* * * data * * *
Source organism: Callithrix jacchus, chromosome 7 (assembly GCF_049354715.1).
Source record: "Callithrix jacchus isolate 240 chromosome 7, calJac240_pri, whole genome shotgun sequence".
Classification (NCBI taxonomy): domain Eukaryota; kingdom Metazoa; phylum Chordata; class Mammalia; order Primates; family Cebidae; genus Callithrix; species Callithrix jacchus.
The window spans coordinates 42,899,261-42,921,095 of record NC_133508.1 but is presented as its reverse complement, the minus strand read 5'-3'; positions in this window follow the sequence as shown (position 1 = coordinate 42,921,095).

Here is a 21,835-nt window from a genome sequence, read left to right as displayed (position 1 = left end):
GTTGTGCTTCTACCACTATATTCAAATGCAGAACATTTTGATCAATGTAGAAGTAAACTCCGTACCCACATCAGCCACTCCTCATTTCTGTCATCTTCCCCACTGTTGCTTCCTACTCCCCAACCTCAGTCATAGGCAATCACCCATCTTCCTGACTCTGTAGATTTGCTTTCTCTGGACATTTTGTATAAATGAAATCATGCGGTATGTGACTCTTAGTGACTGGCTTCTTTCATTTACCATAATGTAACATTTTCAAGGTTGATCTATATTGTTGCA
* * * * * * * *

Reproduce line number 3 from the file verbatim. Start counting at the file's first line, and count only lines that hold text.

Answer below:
Classification (NCBI taxonomy): domain Eukaryota; kingdom Metazoa; phylum Chordata; class Mammalia; order Primates; family Cebidae; genus Callithrix; species Callithrix jacchus.